Building Reactive Systems With Axon Framework
Building Reactive Systems With Axon Framework
In this article, we look at the Axon framework, a Java-based, open source framework for application development. Read to learn about Axon!
Join the DZone community and get the full member experience.Join For Free
In today’s software world, everything’s changed when it comes to operational (non-functional) requirements. We have applications running on thousands of cores, producing petabytes of data, and, of course, users expect to have a response time under 100ms. Several years ago, we used to build systems that blocked certain operations because programming models used back then didn’t allow many asynchronous things to happen in code. Unfortunately, these systems aren’t as responsive as we expect them to be, they cannot be scaled that easily, and they use processor time waiting for operations to complete when they could do something else (processing another request, doing some background calculations, etc.).
The Reactive Manifesto was created in order to define the properties of a system that's able to respond to the aforementioned challenges. Systems that are reactive are Message Driven, Responsive, Resilient, and Elastic (Image 1). In this blog post, I’ll focus on how the Axon Framework helps us build reactive systems.
Image 1 (source: https://www.reactivemanifesto.org/)
Axon Framework Is Message-Driven
The most important notion in the Axon Framework is THE MESSAGE. There are three types of messages that the framework introduces:
Command - represents the intent to perform an action.
Event - represents a notification that something (important) has happened.
Query - represents a request for information.
With this kind of approach, your APIs are messages which your system uses to communicate internally, and externally. The framework provides infrastructure components for dispatching these messages (Command Bus, Event Bus, and Query Bus).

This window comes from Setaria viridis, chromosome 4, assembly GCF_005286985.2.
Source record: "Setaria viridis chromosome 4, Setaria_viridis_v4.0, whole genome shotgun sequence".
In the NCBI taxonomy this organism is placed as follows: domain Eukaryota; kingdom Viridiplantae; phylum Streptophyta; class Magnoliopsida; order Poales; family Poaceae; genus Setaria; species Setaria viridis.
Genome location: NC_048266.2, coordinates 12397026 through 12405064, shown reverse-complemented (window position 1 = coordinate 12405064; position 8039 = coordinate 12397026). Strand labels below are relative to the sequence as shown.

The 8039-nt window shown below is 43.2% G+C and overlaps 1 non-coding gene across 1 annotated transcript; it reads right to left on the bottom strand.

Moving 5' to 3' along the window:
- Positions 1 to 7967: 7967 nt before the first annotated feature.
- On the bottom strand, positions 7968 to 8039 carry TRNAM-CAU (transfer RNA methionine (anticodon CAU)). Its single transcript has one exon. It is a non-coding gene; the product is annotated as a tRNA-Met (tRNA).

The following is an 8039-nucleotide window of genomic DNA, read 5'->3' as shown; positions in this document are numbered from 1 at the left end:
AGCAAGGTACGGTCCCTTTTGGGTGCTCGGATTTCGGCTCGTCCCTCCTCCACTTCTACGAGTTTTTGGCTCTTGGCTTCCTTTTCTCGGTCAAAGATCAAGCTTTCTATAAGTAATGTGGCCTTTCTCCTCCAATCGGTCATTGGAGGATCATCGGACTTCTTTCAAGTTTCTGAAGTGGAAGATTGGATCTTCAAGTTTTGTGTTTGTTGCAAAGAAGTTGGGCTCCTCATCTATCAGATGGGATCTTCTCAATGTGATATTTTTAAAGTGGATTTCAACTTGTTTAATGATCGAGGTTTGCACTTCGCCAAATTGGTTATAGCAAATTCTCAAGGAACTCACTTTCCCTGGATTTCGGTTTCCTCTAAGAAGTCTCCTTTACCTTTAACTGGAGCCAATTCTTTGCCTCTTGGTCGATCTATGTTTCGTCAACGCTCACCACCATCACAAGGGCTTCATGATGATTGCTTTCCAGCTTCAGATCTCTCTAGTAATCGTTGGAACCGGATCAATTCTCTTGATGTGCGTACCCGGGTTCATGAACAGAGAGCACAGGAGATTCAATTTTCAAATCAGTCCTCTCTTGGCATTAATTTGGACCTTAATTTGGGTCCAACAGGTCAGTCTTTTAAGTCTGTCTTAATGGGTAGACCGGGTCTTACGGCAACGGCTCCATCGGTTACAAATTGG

A Command Bus is used to dispatch command messages to the aggregates that handle them. There are several implementations of Command Bus:
Simple Command Bus - Processes the command on the thread that dispatched it which causes the dispatching thread to block until the command is processed. This behavior is useful when it comes to error handling since exceptions caused by command processing can be handled on the dispatching thread.
Asynchronous Command Bus - The command is processed on a different thread from the one that dispatched it. The positive thing here is that as soon as the command is dispatched, control is returned to the dispatching thread. However, error handling must be done using a callback mechanism.
Disruptor Command Bus - This implementation is also asynchronous and it uses disruptor (High-Performance Inter-Thread Messaging Library) in order to achieve high-performance characteristics. There are some disadvantages when it comes to error handling which exceeds the purpose of this blog post.
Distributed Command Bus - If we want to send commands to different JVMs this is the implementation of Command Bus to be used. It is aware of multiple instances of Command Bus working together to spread the load.
When a command is processed in event-driven applications, there are certain facts that happened in the system which are represented by event messages. Those messages are published on an Event Bus. Later on, these events are used to build query models in your CQRS applications. In short, CQRS is an approach where concerns of command processing and query model updating are separated.
The Query Bus is a component which transports query messages - messages that represent a request for information. Currently, it supports three types of queries:
Direct query - there are several query handling components which can respond to your request for information and one of them will be invoked by the Query Bus. The response to the query is the response given by that component.